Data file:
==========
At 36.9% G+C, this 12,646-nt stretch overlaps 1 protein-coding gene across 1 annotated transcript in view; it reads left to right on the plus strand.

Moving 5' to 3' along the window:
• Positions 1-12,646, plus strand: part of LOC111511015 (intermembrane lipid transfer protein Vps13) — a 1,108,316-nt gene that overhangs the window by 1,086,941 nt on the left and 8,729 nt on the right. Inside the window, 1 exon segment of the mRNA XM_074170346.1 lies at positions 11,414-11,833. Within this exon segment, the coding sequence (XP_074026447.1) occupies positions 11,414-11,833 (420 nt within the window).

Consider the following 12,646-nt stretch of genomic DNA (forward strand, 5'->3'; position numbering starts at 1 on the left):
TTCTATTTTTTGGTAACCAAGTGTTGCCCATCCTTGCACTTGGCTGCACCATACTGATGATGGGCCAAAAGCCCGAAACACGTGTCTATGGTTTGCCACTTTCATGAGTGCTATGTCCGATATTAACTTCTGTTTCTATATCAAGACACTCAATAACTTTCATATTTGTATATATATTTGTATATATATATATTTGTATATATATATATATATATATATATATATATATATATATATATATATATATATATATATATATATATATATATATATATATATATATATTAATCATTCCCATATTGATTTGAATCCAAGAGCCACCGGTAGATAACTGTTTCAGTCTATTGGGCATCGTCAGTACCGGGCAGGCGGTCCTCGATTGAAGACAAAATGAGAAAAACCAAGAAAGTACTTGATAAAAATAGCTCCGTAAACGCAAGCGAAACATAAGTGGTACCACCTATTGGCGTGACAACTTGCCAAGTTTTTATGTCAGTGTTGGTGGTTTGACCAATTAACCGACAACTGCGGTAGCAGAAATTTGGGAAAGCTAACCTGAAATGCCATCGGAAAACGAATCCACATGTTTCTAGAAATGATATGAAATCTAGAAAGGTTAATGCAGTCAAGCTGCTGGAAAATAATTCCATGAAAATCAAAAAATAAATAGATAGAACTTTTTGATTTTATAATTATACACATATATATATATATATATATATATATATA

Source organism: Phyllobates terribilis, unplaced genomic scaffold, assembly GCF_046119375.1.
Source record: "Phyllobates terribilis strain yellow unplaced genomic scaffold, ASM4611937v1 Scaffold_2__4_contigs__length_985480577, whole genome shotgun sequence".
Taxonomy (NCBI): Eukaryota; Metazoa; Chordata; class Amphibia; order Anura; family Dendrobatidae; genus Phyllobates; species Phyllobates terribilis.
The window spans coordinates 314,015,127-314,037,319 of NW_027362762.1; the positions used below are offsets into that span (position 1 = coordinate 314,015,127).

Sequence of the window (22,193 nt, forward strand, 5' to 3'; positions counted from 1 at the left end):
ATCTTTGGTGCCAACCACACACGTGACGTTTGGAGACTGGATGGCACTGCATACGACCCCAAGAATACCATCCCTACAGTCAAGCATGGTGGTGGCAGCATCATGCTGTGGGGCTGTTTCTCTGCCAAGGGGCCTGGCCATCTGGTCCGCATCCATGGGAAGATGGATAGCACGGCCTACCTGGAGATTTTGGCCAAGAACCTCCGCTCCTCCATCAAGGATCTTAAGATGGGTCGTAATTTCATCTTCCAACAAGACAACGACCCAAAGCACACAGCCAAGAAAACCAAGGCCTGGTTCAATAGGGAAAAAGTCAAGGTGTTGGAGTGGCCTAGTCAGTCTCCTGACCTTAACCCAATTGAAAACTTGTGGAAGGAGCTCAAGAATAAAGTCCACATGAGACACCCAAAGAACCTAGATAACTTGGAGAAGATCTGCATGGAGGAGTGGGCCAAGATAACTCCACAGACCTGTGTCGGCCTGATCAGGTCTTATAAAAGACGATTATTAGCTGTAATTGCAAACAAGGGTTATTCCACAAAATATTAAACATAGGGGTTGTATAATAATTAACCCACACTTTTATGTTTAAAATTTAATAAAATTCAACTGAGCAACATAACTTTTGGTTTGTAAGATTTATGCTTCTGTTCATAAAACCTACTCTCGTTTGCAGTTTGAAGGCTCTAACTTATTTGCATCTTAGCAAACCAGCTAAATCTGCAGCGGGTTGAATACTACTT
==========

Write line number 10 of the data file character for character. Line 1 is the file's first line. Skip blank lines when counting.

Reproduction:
Sequence of the window (22,193 nt, forward strand, 5' to 3'; positions counted from 1 at the left end):